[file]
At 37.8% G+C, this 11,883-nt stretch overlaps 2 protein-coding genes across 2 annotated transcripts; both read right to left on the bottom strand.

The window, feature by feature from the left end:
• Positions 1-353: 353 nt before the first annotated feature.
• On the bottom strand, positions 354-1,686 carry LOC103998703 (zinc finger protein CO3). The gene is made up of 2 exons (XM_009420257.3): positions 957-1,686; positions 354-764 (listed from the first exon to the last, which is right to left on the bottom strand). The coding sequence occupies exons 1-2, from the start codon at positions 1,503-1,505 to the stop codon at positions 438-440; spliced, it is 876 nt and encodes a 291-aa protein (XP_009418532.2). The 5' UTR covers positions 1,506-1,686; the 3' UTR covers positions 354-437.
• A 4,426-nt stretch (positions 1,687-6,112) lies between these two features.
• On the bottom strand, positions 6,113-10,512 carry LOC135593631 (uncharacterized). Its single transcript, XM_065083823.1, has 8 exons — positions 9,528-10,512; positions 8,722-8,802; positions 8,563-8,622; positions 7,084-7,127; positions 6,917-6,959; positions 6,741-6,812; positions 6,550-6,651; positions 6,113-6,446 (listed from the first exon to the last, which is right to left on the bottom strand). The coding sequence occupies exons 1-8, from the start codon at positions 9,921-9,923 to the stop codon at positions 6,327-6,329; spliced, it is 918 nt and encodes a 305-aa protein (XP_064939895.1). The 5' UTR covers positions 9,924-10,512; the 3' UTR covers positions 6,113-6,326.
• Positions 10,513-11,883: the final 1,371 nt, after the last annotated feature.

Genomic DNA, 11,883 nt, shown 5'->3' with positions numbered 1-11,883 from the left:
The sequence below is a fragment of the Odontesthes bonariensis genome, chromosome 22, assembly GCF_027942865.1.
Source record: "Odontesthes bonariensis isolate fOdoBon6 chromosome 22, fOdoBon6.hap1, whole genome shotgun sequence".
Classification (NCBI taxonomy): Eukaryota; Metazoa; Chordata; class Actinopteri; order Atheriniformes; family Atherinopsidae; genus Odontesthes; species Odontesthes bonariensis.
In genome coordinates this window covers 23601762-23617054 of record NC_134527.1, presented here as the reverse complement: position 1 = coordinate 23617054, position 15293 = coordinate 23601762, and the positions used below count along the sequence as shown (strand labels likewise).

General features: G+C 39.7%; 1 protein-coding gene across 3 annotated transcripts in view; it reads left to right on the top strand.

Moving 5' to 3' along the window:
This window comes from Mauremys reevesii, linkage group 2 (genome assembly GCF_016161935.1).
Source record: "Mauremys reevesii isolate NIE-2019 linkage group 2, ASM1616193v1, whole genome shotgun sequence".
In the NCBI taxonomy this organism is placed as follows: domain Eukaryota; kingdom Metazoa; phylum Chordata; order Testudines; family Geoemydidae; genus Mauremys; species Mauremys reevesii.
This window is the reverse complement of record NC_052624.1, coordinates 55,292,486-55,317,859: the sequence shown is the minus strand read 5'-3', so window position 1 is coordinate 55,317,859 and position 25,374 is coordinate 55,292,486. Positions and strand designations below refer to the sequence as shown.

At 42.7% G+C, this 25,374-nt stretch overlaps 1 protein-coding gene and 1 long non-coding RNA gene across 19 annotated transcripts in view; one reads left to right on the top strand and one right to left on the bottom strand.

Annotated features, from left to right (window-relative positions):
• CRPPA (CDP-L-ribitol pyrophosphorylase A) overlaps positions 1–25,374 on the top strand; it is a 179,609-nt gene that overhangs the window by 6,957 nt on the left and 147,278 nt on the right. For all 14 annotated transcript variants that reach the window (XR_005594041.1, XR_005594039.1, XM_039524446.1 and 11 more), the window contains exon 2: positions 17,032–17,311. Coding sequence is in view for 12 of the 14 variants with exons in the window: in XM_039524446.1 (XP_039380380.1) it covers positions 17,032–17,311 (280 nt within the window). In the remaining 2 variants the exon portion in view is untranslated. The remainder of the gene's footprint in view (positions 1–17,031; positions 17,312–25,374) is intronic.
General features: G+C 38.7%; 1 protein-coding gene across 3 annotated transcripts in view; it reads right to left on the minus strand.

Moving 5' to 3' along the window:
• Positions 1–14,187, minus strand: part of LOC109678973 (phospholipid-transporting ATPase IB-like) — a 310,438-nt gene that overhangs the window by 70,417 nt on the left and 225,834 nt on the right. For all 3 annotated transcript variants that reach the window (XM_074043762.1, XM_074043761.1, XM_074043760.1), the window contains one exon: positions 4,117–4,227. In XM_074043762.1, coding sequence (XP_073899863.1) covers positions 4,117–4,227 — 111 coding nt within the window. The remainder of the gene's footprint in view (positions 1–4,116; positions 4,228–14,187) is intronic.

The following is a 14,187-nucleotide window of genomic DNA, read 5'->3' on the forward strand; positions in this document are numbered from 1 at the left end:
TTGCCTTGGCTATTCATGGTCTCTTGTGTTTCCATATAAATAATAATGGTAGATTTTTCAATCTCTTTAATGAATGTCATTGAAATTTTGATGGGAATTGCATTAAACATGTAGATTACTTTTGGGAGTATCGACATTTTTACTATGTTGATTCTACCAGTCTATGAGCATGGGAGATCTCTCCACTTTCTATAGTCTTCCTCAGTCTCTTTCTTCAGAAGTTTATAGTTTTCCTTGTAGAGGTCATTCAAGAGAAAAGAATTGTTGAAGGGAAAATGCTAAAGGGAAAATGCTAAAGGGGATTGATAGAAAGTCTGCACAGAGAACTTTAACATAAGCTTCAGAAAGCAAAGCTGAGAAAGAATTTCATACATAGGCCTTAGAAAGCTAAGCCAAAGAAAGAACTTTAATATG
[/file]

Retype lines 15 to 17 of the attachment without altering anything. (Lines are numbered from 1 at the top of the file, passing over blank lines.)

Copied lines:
This window comes from Mauremys reevesii, linkage group 2 (genome assembly GCF_016161935.1).
Source record: "Mauremys reevesii isolate NIE-2019 linkage group 2, ASM1616193v1, whole genome shotgun sequence".
In the NCBI taxonomy this organism is placed as follows: domain Eukaryota; kingdom Metazoa; phylum Chordata; order Testudines; family Geoemydidae; genus Mauremys; species Mauremys reevesii.